Considering scholarship tax credits with an open mind

May 16, 2017 by

 By Nathan Strenge –

As a current Minnesota teacher with experience in both private and public schools, I feel compelled to weigh in on the scholarship tax credit legislation currently being considered.

At my core I am a champion for public education. I believe public education can be the great equalizer, giving every young person – no matter his or her circumstances – the opportunity for a life-impacting education. I truly believe it will be innovations made within public schools that will ultimately give all children the education they deserve. I will spend my entire career working to drive these innovations and help public education meet the needs of its vast and diverse student body. I feel it important to start here, because often we assign motives to ideas we find controversial. Rather than engaging in substantive conversation, we make assumptions that create a caricature of dissenting viewpoints. In this context, it is vital we understand the problem scholarship tax credits aim to impact, and why they should be considered with an open mind.

Our reality: achievement and opportunity gaps

Right now in Minnesota, we must face the reality of our achievement and opportunity gaps head on. The need for targeted strategies to address inequity has never been more pressing. There are myriad factors that explain why we continue to see discouraging educational results for students from low-income families and students of color, and not all can be attributed to schools. Even so, the school a child attends has an enormous impact on his or her future, so making sure the mission and culture of the school fits what each child needs is vitally important.

There is simply no blanket statement that adequately describes what type of school is best for every student. I have taught in three very different school models — traditional district, arts-focused charter, and independent – and each one serves a unique purpose and inspires students differently. This is not to say all of our schools are effective; sadly, we have too many schools that are not meeting the needs of large swaths of students. The inability of schools to innovate away from the passive industrial model cripples student engagement and often leaves youngsters feeling like their education is a mandatory sentence rather than a purposeful learning experience. It should be the intention of every education stakeholder to push for more active and relevant school environments.

Enter the scholarship tax credit. This policy aims to create tax incentives for Minnesotans to contribute to nonprofit organizations that provide scholarships for our most vulnerable students to have equitable school choice. With a rich history of independent schools and pioneers in the charter world, we as Minnesotans have long held choice as an integral component of our education ecosystem. The idea of sponsored scholarships is not new, and the results are excellent. Take a look at Cristo Rey in Minneapolis for an example of sponsored scholarships done well. The most important component of this, educationally speaking, is getting students to buy in to their own education. When students see the purpose of learning and are supported in a stimulating environment, every child will be successful.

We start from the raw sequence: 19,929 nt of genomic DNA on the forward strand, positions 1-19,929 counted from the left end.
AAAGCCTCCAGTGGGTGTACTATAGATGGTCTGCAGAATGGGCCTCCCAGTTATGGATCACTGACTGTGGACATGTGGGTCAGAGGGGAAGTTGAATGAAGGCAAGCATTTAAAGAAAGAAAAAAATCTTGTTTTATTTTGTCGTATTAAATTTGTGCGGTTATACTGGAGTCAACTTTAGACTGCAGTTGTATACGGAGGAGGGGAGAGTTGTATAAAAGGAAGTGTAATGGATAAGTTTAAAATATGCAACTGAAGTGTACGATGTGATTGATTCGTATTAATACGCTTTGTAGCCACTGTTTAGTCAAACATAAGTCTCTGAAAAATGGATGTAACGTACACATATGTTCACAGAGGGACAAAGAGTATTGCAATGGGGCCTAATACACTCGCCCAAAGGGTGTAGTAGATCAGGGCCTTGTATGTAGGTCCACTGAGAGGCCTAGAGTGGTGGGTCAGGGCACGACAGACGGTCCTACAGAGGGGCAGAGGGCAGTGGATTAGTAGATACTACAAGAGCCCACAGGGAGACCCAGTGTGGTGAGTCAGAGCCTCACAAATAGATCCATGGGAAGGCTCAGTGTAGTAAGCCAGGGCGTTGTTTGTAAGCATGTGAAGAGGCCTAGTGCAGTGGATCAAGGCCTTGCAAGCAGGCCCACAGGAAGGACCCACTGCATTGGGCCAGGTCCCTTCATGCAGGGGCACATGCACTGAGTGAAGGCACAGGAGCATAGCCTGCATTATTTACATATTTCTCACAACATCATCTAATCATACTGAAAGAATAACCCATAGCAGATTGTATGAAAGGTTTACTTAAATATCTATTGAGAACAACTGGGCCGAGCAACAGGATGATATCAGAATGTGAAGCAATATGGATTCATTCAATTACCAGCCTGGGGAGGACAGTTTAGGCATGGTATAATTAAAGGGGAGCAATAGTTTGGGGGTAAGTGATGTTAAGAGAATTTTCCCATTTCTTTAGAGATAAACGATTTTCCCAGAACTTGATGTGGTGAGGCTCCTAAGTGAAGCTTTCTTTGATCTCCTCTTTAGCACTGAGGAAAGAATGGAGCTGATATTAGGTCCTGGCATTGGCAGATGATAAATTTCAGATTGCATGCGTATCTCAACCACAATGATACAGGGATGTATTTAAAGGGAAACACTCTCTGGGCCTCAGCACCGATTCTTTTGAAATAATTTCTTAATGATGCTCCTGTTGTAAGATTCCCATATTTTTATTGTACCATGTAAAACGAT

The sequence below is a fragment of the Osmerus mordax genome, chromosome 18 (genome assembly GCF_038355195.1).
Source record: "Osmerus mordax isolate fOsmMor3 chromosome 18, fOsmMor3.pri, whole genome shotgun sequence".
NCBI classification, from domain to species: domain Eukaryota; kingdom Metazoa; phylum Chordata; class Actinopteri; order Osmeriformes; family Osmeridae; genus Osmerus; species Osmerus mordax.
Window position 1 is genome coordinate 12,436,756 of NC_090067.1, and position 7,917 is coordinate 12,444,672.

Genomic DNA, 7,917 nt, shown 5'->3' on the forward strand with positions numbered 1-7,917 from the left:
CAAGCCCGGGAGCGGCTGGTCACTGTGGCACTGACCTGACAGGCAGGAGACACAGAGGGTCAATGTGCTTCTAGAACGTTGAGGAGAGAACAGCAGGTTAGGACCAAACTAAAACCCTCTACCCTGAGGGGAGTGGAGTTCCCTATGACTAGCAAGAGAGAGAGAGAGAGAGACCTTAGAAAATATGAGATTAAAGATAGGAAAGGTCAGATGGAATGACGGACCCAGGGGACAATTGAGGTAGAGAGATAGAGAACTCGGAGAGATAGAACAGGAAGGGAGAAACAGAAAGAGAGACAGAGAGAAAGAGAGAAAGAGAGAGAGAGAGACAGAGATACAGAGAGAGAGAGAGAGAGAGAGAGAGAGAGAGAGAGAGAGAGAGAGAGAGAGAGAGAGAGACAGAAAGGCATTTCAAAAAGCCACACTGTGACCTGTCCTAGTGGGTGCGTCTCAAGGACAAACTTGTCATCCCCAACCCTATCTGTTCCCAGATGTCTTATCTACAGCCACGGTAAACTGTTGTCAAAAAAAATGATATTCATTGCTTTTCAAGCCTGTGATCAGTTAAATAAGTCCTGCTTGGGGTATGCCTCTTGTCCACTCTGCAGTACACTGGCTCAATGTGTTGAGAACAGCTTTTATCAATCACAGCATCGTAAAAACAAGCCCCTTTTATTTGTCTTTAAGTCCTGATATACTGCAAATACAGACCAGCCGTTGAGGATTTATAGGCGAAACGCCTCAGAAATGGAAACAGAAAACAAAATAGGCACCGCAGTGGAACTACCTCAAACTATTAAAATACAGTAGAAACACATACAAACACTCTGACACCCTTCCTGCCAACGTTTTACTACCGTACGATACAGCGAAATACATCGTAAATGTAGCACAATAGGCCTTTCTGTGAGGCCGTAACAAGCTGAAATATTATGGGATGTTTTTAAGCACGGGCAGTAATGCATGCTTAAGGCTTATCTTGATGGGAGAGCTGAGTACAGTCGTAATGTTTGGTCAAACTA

Schools shouldn’t feel entitled to students

A common argument against scholarship tax credits labels them as an assault on public education. I feel this viewpoint is misguided. Fiscally, the tax subsidies do not draw from education funding; the allocated state money designated for public education therefore is not negatively affected, as many would lead you to believe. While public schools are financially supported largely by per-pupil funding, no institution should feel entitled to students. Arguments that schools “lose” funding when students go elsewhere are troubling, and this entitlement breeds complacency. Because of this, it is not a stretch to imagine scholarship tax credits indirectly incentivizing schools to innovate and explore better learning models.

Policy-wise, there may be ways to improve the language of the proposed bill on scholarship tax credits; perhaps independent schools choose to opt-in by giving a nationally or state-normed assessment. That can be debated, but the urgency of the situation to address inequity cannot. Though tax-credit dollars are not pulled from education, we should be diligent to ensure any public money is applied purposefully.

Right now, we have a dire need for targeted strategies to address the achievement and opportunity gaps in Minnesota; this policy aims directly at that. It is time our education decisions prioritize students over institutions, equity over entitlements, and innovation over inaction. Simply considering this with an open mind without vilifying its champions is a start.

Nathan Strenge now teaches math at the International School of Minnesota.

Source: Considering scholarship tax credits with an open mind | MinnPost

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